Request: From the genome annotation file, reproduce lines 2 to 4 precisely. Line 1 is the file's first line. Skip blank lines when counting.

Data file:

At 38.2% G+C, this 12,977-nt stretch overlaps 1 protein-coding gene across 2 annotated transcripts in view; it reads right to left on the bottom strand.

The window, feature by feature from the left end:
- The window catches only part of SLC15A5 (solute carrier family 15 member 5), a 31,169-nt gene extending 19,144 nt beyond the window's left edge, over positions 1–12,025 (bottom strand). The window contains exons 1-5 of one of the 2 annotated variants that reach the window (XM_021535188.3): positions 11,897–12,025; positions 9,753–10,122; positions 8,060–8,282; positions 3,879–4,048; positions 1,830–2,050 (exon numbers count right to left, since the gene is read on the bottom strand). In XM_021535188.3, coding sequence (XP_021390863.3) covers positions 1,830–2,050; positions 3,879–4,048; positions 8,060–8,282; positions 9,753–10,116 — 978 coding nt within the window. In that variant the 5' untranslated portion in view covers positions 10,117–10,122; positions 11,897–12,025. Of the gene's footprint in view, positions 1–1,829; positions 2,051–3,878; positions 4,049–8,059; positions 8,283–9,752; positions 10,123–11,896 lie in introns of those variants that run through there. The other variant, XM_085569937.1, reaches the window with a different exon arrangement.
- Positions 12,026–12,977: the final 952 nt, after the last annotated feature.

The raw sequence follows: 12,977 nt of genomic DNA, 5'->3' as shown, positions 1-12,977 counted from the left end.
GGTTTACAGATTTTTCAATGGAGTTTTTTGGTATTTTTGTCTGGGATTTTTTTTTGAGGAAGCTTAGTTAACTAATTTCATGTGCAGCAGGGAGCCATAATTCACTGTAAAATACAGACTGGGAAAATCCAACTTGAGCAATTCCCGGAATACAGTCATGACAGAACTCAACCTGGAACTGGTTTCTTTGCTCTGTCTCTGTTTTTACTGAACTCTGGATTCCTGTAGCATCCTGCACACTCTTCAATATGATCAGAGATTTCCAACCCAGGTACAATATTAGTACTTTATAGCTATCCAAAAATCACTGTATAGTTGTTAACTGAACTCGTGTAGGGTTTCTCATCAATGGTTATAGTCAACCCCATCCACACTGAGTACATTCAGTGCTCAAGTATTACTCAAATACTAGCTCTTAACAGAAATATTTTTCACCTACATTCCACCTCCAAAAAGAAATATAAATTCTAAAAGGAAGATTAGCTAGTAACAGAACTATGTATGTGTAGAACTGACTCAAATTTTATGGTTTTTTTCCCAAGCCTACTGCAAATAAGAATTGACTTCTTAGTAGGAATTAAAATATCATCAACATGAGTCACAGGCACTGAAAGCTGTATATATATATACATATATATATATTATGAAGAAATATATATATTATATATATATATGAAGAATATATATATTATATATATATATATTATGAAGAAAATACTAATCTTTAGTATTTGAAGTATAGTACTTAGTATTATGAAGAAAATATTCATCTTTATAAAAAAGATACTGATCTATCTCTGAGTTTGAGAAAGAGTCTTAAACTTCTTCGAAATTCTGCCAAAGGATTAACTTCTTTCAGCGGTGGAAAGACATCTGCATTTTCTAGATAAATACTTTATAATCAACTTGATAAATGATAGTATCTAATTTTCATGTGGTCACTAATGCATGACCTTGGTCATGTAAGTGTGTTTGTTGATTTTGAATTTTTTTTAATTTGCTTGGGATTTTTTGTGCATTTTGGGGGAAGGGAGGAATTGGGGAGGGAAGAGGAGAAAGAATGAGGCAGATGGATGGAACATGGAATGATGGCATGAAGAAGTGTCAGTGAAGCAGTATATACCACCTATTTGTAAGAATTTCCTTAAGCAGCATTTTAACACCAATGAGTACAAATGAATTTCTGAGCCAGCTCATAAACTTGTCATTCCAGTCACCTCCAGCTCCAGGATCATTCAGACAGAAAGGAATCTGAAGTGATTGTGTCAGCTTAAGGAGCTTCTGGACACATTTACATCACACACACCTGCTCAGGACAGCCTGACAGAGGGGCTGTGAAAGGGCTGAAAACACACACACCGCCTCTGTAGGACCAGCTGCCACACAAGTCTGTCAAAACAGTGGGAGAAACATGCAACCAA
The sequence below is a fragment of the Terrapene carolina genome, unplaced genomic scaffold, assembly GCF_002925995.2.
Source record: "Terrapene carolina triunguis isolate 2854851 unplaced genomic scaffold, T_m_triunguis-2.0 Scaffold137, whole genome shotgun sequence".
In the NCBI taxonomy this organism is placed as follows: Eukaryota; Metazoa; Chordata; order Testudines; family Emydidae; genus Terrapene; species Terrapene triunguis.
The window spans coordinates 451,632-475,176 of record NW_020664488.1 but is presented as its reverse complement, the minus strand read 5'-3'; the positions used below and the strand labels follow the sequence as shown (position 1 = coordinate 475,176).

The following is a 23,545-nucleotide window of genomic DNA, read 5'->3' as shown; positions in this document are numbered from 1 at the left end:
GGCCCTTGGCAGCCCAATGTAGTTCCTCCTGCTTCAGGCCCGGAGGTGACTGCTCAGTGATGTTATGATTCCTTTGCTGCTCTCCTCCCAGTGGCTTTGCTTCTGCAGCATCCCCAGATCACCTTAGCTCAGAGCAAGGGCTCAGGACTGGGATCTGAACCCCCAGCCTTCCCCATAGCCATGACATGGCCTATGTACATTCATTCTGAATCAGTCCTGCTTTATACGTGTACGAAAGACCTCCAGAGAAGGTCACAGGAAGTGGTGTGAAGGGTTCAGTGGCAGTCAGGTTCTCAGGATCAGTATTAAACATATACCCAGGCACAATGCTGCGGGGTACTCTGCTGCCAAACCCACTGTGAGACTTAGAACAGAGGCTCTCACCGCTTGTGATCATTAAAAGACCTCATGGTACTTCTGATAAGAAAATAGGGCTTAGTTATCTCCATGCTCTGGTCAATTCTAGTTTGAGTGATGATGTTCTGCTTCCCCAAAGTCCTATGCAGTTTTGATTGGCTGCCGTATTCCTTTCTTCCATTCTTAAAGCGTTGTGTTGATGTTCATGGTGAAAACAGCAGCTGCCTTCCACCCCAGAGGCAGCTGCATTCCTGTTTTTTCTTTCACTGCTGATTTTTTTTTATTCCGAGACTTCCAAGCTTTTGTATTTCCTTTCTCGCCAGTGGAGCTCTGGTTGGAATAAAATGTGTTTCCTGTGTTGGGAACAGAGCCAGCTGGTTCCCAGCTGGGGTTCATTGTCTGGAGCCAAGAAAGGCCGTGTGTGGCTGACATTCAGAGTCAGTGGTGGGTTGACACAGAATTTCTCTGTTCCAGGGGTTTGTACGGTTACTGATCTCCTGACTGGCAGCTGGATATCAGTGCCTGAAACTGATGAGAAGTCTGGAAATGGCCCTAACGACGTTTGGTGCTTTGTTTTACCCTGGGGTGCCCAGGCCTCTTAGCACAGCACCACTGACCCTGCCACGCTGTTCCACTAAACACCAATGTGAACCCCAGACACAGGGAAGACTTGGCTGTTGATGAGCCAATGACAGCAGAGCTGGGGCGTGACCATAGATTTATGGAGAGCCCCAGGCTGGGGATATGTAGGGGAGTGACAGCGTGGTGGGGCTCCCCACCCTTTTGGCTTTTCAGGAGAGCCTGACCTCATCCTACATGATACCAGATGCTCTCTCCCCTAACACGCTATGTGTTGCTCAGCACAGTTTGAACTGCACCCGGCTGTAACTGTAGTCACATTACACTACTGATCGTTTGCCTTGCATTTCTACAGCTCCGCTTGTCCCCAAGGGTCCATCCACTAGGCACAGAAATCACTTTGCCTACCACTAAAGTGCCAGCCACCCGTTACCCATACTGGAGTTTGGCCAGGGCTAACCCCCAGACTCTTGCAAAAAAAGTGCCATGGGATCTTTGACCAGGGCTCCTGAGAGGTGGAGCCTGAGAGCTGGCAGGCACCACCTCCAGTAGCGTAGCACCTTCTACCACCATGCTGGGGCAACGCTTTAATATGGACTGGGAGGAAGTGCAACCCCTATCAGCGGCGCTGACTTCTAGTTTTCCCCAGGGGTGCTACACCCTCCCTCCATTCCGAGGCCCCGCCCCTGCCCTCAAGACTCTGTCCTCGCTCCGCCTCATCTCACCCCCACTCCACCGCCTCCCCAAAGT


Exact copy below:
The window, feature by feature from the left end:
- The window catches only part of SLC15A5 (solute carrier family 15 member 5), a 31,169-nt gene extending 19,144 nt beyond the window's left edge, over positions 1–12,025 (bottom strand). The window contains exons 1-5 of one of the 2 annotated variants that reach the window (XM_021535188.3): positions 11,897–12,025; positions 9,753–10,122; positions 8,060–8,282; positions 3,879–4,048; positions 1,830–2,050 (exon numbers count right to left, since the gene is read on the bottom strand). In XM_021535188.3, coding sequence (XP_021390863.3) covers positions 1,830–2,050; positions 3,879–4,048; positions 8,060–8,282; positions 9,753–10,116 — 978 coding nt within the window. In that variant the 5' untranslated portion in view covers positions 10,117–10,122; positions 11,897–12,025. Of the gene's footprint in view, positions 1–1,829; positions 2,051–3,878; positions 4,049–8,059; positions 8,283–9,752; positions 10,123–11,896 lie in introns of those variants that run through there. The other variant, XM_085569937.1, reaches the window with a different exon arrangement.
- Positions 12,026–12,977: the final 952 nt, after the last annotated feature.